Seen: The Place Beyond the Pines (8/7/13)


After we saw The Place Beyond the Pines last night, we flipped through the cableverse for a couple of minutes before landing on Crazy, Stupid, Love, at the point where Ryan Gosling has Emma Stone in his house and is explaining his “Dirty Dancing deal-closing move.”


I thought about a comment a writer at Esquire had made about George Clooney five or six years ago, that George Clooney would never admit and maybe never realize that his work in Ocean’s Eleven was better than his work in Syriana, and he had the Oscar to prove otherwise anyway.

So I’ll say it: Ryan Gosling will never admit that the supposed “fluff” of Crazy, Stupid, Love is more profound that either of his films with Derek Cianfrance (…Pines and Blue Valentine) or Nicolas Winding Refn (Drive and Only God Forgives), or that his performance in CSL is the most enjoyable work he’s done.

That’s not to say he should stick to romantic comedy, one instinct complements the other–his work in the Refn movies is kind of minimalist and almost zombie-like, but it feels dangerous with all the mayhem around it, and that gives his lighter performances a crackle, just as his lighter performances make the heavier stuff easier to comprehend and associate with–it’s only that I fear that Gosling, like Clooney and Brad Pitt and Mark Wahlberg, tends to take himself and his movies a little too seriously, and tends to gravitate to films by directors who take themselves way too freaking seriously.

Case in point: The Place Beyond the Pines strives for Shakespeare, but in essence is nothing but “soap opera,” according to my wife, and she’s pretty on the nose.  Coincidence piles up, what should be almost Greek in dramatic depth feels like Days of Our Lives.  It’s worth seeing, if only because it’s gripping moment to moment, even if the viewer is constantly making allowances for the storytelling.

For example, the film shifts from Ryan Gosling’s daredevil motorcyclist/bank robber (yes, I just wrote that) to focus on Bradley Cooper’s young hero-cop/aspiring politician (um…yes).  Cooper is in the hospital after a shootout, and The D.A. (Bruce Greenwood) grills him about whether the shooting is justified or not, asking whether the perp pulled first, shot first, etc.  It’s interesting, but implausible: Cooper followed an armed perpetrator into a civilian’s house, the perp had a gun and was waving it around.  This is not the wild west, the shooting was justified.  So why the big question session?  To expose the melodramatic gray area of police and criminal?  To deepen the morally ambiguity of Cooper’s character?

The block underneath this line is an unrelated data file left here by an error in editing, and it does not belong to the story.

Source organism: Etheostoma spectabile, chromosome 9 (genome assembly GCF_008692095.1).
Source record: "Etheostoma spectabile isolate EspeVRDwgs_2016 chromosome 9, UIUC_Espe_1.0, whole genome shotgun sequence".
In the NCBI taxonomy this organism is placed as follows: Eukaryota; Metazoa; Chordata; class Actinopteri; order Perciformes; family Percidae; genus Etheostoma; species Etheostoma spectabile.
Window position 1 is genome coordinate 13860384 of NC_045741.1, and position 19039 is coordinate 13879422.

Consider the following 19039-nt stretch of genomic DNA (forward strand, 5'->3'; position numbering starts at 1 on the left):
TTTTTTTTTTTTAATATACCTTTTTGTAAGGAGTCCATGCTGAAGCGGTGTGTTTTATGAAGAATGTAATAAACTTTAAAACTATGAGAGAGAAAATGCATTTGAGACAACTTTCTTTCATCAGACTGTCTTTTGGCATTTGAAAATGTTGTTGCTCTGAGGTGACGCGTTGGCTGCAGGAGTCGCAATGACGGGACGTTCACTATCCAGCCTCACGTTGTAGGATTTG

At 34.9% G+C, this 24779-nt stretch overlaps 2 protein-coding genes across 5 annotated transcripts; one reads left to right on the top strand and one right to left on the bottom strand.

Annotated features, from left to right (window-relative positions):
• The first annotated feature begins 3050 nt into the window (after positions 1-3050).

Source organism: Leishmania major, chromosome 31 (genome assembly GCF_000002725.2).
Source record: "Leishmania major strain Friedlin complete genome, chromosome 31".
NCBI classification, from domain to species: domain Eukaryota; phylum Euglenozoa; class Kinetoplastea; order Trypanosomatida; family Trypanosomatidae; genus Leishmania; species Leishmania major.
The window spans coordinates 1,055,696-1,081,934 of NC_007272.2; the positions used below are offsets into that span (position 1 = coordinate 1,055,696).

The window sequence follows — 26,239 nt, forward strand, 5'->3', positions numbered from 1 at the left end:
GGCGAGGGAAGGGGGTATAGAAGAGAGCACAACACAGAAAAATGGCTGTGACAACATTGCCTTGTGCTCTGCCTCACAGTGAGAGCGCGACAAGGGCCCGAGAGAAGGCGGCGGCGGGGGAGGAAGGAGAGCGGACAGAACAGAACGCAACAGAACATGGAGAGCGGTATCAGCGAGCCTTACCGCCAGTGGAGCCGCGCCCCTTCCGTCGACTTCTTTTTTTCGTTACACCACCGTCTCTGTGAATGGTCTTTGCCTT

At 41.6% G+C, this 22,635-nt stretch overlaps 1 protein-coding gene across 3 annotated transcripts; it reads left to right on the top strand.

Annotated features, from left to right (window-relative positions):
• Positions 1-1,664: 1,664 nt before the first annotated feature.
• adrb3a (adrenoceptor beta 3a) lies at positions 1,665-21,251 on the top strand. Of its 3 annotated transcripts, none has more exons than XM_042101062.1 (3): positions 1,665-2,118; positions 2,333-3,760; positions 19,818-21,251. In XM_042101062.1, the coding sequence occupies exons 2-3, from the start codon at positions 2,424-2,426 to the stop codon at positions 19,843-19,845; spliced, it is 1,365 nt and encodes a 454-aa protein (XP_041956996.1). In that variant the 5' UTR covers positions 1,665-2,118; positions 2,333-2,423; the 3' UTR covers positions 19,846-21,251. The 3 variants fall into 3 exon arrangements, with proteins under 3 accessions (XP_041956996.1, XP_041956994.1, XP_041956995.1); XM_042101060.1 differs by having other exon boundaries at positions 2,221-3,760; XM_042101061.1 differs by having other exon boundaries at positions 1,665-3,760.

Fine, but it rings false, as when later Ray Liotta takes Cooper to the house of the perpetrator Cooper’s killed and makes him stand there while he and some corrupt cops search the premises for cash they suspect the guy gave his girlfriend before Cooper killed him.  Cooper just got out of the hospital.  He still needs a crutch from where he took a bullet.  Why take him?  Because it’s dramatic.  It’s also hogwash and manipulative and unbelievable.

If you’re going to aspire to visceral and naturalistic filmmaking–and there are scenes–long tracking shots and motorcycle chases, as well as some excellent, subtle camerawork in quieter moments (a bedroom tiff with Rose Byrne and Cooper, lit perfectly, comes to mind, though the film is gorgeous consistently)–that show that Cianfrance has the goods–then you have to have your ducks in a row with the naturalistic details, otherwise it’s jarring.  …Pines reminds me of a couple of films by James Gray–The Yards and We Own the Night–both of which swing for Great American Filmmaking, but stumble under the weight of the storytelling.  Still, it’s a big movie, and I’m interested in other people’s opinions about its ambitions.

Swinging for the fences is never a bad thing.

Case in point, and a good counter example: Rust and Bone.

This movie is ridiculous.  It includes a killer whale trainer who gets her legs bitten off, a MMA fighter who helps her, their eventual love story, and a twist at the end that involves a character having to punch a whole in a frozen lake.

I was reminded of the film because both movies use Bon Iver’s “Wolves pt. I and II” in the closing credits.